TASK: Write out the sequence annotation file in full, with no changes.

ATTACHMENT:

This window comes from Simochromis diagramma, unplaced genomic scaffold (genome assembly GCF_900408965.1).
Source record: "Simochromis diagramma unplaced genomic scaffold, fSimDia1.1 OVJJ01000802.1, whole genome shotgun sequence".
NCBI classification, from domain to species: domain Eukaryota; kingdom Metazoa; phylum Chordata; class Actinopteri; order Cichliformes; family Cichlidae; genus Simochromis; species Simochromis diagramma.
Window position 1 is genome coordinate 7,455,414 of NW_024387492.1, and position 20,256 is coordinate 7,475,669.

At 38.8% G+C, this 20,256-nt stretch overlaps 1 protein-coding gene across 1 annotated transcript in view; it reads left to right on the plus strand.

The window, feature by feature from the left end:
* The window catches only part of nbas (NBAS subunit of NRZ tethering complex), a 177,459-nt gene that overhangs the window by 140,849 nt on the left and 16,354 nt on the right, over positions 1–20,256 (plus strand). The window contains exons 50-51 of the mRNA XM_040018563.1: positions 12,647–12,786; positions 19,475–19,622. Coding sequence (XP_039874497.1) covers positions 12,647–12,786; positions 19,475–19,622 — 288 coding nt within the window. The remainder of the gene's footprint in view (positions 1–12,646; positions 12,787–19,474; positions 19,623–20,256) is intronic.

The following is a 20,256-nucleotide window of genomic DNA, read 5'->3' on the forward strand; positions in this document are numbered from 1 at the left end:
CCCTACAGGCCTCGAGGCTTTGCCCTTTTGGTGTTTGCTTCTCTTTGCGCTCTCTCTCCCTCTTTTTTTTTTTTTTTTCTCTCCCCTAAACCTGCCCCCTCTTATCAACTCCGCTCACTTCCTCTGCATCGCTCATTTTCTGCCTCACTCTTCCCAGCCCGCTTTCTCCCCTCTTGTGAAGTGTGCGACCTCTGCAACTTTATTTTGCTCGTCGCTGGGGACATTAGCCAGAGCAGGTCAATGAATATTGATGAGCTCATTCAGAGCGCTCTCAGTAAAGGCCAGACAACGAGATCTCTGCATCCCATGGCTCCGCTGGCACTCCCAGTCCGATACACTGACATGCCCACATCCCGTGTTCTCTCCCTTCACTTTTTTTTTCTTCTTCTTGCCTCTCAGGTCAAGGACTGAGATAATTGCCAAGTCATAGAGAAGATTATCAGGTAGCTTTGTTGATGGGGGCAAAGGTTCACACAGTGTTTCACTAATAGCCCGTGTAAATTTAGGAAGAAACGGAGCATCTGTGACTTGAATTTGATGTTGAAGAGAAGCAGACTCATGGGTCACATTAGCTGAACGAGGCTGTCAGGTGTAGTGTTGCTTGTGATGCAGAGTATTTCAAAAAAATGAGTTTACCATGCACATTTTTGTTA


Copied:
This window comes from Simochromis diagramma, unplaced genomic scaffold (genome assembly GCF_900408965.1).
Source record: "Simochromis diagramma unplaced genomic scaffold, fSimDia1.1 OVJJ01000802.1, whole genome shotgun sequence".
NCBI classification, from domain to species: domain Eukaryota; kingdom Metazoa; phylum Chordata; class Actinopteri; order Cichliformes; family Cichlidae; genus Simochromis; species Simochromis diagramma.
Window position 1 is genome coordinate 7,455,414 of NW_024387492.1, and position 20,256 is coordinate 7,475,669.

At 38.8% G+C, this 20,256-nt stretch overlaps 1 protein-coding gene across 1 annotated transcript in view; it reads left to right on the plus strand.

The window, feature by feature from the left end:
* The window catches only part of nbas (NBAS subunit of NRZ tethering complex), a 177,459-nt gene that overhangs the window by 140,849 nt on the left and 16,354 nt on the right, over positions 1–20,256 (plus strand). The window contains exons 50-51 of the mRNA XM_040018563.1: positions 12,647–12,786; positions 19,475–19,622. Coding sequence (XP_039874497.1) covers positions 12,647–12,786; positions 19,475–19,622 — 288 coding nt within the window. The remainder of the gene's footprint in view (positions 1–12,646; positions 12,787–19,474; positions 19,623–20,256) is intronic.

The following is a 20,256-nucleotide window of genomic DNA, read 5'->3' on the forward strand; positions in this document are numbered from 1 at the left end:
CCCTACAGGCCTCGAGGCTTTGCCCTTTTGGTGTTTGCTTCTCTTTGCGCTCTCTCTCCCTCTTTTTTTTTTTTTTTTCTCTCCCCTAAACCTGCCCCCTCTTATCAACTCCGCTCACTTCCTCTGCATCGCTCATTTTCTGCCTCACTCTTCCCAGCCCGCTTTCTCCCCTCTTGTGAAGTGTGCGACCTCTGCAACTTTATTTTGCTCGTCGCTGGGGACATTAGCCAGAGCAGGTCAATGAATATTGATGAGCTCATTCAGAGCGCTCTCAGTAAAGGCCAGACAACGAGATCTCTGCATCCCATGGCTCCGCTGGCACTCCCAGTCCGATACACTGACATGCCCACATCCCGTGTTCTCTCCCTTCACTTTTTTTTTCTTCTTCTTGCCTCTCAGGTCAAGGACTGAGATAATTGCCAAGTCATAGAGAAGATTATCAGGTAGCTTTGTTGATGGGGGCAAAGGTTCACACAGTGTTTCACTAATAGCCCGTGTAAATTTAGGAAGAAACGGAGCATCTGTGACTTGAATTTGATGTTGAAGAGAAGCAGACTCATGGGTCACATTAGCTGAACGAGGCTGTCAGGTGTAGTGTTGCTTGTGATGCAGAGTATTTCAAAAAAATGAGTTTACCATGCACATTTTTGTTA